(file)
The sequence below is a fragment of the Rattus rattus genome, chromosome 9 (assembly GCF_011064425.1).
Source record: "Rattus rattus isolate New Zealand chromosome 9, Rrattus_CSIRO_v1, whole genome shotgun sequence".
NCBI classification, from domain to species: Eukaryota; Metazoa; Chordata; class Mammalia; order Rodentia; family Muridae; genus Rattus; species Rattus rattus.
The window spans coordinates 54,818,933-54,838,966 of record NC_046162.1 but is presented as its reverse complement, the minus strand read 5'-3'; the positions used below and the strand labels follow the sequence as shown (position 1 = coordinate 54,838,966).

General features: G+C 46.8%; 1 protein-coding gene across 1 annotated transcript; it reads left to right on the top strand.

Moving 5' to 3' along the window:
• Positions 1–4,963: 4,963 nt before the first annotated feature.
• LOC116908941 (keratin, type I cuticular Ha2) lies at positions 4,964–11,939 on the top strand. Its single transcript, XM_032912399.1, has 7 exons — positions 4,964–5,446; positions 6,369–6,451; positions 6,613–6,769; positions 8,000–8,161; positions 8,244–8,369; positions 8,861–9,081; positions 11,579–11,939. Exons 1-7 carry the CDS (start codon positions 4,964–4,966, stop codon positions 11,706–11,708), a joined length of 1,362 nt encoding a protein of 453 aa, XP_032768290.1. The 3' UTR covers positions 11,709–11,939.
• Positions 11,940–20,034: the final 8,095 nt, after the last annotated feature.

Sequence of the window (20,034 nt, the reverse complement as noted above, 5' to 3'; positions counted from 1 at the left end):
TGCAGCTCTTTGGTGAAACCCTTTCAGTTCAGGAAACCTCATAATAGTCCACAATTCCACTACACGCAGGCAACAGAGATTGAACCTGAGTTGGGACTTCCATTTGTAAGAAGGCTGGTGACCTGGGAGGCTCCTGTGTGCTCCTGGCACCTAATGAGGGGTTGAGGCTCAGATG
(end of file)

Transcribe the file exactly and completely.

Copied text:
The sequence below is a fragment of the Rattus rattus genome, chromosome 9 (assembly GCF_011064425.1).
Source record: "Rattus rattus isolate New Zealand chromosome 9, Rrattus_CSIRO_v1, whole genome shotgun sequence".
NCBI classification, from domain to species: Eukaryota; Metazoa; Chordata; class Mammalia; order Rodentia; family Muridae; genus Rattus; species Rattus rattus.
The window spans coordinates 54,818,933-54,838,966 of record NC_046162.1 but is presented as its reverse complement, the minus strand read 5'-3'; the positions used below and the strand labels follow the sequence as shown (position 1 = coordinate 54,838,966).

General features: G+C 46.8%; 1 protein-coding gene across 1 annotated transcript; it reads left to right on the top strand.

Moving 5' to 3' along the window:
• Positions 1–4,963: 4,963 nt before the first annotated feature.
• LOC116908941 (keratin, type I cuticular Ha2) lies at positions 4,964–11,939 on the top strand. Its single transcript, XM_032912399.1, has 7 exons — positions 4,964–5,446; positions 6,369–6,451; positions 6,613–6,769; positions 8,000–8,161; positions 8,244–8,369; positions 8,861–9,081; positions 11,579–11,939. Exons 1-7 carry the CDS (start codon positions 4,964–4,966, stop codon positions 11,706–11,708), a joined length of 1,362 nt encoding a protein of 453 aa, XP_032768290.1. The 3' UTR covers positions 11,709–11,939.
• Positions 11,940–20,034: the final 8,095 nt, after the last annotated feature.

Sequence of the window (20,034 nt, the reverse complement as noted above, 5' to 3'; positions counted from 1 at the left end):
TGCAGCTCTTTGGTGAAACCCTTTCAGTTCAGGAAACCTCATAATAGTCCACAATTCCACTACACGCAGGCAACAGAGATTGAACCTGAGTTGGGACTTCCATTTGTAAGAAGGCTGGTGACCTGGGAGGCTCCTGTGTGCTCCTGGCACCTAATGAGGGGTTGAGGCTCAGATG